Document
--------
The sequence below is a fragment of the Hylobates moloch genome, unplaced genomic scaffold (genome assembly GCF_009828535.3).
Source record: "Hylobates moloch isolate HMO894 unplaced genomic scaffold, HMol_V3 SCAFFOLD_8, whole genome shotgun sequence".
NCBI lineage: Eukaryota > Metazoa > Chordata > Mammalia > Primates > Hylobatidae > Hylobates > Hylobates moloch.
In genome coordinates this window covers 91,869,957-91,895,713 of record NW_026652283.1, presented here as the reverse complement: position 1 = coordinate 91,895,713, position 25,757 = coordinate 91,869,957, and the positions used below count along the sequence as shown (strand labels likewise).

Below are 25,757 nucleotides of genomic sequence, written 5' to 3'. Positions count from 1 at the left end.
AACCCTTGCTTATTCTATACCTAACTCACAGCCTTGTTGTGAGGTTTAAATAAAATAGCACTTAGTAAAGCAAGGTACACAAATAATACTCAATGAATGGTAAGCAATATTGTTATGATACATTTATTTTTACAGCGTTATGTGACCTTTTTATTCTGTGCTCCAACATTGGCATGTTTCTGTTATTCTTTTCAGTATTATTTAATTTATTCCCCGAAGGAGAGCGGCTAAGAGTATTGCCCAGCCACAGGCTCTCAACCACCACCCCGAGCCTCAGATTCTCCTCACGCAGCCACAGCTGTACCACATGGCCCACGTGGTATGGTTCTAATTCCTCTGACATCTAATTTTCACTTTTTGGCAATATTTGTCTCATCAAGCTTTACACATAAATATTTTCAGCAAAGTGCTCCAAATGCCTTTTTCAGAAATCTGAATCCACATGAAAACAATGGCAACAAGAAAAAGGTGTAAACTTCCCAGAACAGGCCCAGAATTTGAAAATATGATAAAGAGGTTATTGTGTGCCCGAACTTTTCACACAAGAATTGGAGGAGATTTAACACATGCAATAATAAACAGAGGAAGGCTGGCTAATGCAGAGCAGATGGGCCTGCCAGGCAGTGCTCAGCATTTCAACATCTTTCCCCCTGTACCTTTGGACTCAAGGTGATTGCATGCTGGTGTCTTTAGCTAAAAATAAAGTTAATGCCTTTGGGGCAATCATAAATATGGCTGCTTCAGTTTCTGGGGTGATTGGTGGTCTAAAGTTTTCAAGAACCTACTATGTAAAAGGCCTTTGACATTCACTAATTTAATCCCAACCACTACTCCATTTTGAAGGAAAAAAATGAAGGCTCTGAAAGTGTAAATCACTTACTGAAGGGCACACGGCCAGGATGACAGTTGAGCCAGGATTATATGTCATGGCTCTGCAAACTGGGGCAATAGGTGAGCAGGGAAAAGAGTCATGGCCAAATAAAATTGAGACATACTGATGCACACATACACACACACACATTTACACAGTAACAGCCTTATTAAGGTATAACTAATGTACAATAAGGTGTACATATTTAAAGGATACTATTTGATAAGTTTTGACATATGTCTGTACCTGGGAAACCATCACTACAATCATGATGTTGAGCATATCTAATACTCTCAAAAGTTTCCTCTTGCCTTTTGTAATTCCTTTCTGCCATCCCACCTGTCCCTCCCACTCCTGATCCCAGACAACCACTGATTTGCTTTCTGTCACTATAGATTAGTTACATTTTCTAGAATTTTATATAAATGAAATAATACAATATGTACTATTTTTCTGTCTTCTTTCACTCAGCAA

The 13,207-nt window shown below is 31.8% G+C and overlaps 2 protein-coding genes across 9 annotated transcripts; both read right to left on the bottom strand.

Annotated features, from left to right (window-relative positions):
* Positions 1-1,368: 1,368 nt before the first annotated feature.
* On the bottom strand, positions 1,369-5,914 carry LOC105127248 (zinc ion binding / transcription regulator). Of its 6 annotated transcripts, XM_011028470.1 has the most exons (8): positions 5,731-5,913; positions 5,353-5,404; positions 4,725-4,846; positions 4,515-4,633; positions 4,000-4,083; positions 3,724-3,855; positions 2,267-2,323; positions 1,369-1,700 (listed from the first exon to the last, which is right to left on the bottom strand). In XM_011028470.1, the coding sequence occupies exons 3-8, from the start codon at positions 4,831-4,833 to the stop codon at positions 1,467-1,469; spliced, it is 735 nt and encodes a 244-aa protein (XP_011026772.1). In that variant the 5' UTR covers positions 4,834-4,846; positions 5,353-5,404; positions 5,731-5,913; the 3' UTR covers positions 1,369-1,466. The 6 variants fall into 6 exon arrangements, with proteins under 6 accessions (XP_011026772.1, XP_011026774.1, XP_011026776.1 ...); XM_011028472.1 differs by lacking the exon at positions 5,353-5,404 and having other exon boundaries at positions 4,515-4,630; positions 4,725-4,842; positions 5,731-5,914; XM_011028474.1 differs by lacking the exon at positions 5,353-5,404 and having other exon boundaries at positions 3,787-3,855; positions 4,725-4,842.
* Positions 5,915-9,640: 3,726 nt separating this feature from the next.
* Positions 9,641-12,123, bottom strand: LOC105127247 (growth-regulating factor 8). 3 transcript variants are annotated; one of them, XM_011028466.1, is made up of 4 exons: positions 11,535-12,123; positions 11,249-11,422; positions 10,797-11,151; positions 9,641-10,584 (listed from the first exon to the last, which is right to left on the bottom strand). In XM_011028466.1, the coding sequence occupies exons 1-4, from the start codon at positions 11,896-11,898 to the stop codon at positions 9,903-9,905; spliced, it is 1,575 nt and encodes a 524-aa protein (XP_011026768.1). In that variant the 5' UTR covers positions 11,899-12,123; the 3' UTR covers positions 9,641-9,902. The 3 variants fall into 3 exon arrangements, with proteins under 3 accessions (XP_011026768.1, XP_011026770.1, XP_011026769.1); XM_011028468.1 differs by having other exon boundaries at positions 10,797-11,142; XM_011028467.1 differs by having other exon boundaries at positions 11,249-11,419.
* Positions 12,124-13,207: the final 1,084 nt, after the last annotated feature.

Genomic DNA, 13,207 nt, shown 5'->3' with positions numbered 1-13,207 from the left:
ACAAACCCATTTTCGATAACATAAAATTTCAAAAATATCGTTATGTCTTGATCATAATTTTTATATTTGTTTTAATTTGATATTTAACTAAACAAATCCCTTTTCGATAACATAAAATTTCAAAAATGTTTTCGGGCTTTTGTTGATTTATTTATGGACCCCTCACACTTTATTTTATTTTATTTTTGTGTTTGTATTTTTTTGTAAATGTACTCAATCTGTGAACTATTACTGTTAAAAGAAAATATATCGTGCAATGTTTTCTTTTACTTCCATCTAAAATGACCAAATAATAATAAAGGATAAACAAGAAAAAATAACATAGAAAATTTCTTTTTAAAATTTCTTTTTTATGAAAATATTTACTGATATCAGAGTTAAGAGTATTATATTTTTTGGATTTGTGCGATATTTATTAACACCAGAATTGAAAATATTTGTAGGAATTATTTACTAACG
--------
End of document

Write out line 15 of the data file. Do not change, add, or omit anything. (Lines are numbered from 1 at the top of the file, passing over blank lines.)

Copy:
ACAAACCCATTTTCGATAACATAAAATTTCAAAAATATCGTTATGTCTTGATCATAATTTTTATATTTGTTTTAATTTGATATTTAACTAAACAAATCCCTTTTCGATAACATAAAATTTCAAAAATGTTTTCGGGCTTTTGTTGATTTATTTATGGACCCCTCACACTTTATTTTATTTTATTTTTGTGTTTGTATTTTTTTGTAAATGTACTCAATCTGTGAACTATTACTGTTAAAAGAAAATATATCGTGCAATGTTTTCTTTTACTTCCATCTAAAATGACCAAATAATAATAAAGGATAAACAAGAAAAAATAACATAGAAAATTTCTTTTTAAAATTTCTTTTTTATGAAAATATTTACTGATATCAGAGTTAAGAGTATTATATTTTTTGGATTTGTGCGATATTTATTAACACCAGAATTGAAAATATTTGTAGGAATTATTTACTAACG